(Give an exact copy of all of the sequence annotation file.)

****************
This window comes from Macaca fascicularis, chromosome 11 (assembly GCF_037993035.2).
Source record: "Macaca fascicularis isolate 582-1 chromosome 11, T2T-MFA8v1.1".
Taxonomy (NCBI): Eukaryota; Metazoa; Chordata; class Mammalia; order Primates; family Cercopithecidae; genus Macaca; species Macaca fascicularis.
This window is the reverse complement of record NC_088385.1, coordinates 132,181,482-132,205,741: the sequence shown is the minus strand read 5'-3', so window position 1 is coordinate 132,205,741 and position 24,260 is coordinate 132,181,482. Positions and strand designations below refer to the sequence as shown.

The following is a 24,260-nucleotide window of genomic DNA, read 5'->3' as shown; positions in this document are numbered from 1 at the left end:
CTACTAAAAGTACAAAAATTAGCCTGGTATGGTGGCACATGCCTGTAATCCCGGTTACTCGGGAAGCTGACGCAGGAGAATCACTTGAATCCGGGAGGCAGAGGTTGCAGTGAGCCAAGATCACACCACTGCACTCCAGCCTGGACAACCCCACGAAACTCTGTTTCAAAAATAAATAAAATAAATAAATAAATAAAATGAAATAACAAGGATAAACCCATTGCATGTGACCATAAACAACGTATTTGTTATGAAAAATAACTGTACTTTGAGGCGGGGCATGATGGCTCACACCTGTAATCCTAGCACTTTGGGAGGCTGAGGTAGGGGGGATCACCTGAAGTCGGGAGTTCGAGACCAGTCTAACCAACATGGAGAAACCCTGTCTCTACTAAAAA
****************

This window comes from Macaca fascicularis, chromosome 11 (assembly GCF_037993035.2).
Source record: "Macaca fascicularis isolate 582-1 chromosome 11, T2T-MFA8v1.1".
Taxonomy (NCBI): Eukaryota; Metazoa; Chordata; class Mammalia; order Primates; family Cercopithecidae; genus Macaca; species Macaca fascicularis.
This window is the reverse complement of record NC_088385.1, coordinates 132,181,482-132,205,741: the sequence shown is the minus strand read 5'-3', so window position 1 is coordinate 132,205,741 and position 24,260 is coordinate 132,181,482. Positions and strand designations below refer to the sequence as shown.

The following is a 24,260-nucleotide window of genomic DNA, read 5'->3' as shown; positions in this document are numbered from 1 at the left end:
CTACTAAAAGTACAAAAATTAGCCTGGTATGGTGGCACATGCCTGTAATCCCGGTTACTCGGGAAGCTGACGCAGGAGAATCACTTGAATCCGGGAGGCAGAGGTTGCAGTGAGCCAAGATCACACCACTGCACTCCAGCCTGGACAACCCCACGAAACTCTGTTTCAAAAATAAATAAAATAAATAAATAAATAAAATGAAATAACAAGGATAAACCCATTGCATGTGACCATAAACAACGTATTTGTTATGAAAAATAACTGTACTTTGAGGCGGGGCATGATGGCTCACACCTGTAATCCTAGCACTTTGGGAGGCTGAGGTAGGGGGGATCACCTGAAGTCGGGAGTTCGAGACCAGTCTAACCAACATGGAGAAACCCTGTCTCTACTAAAAA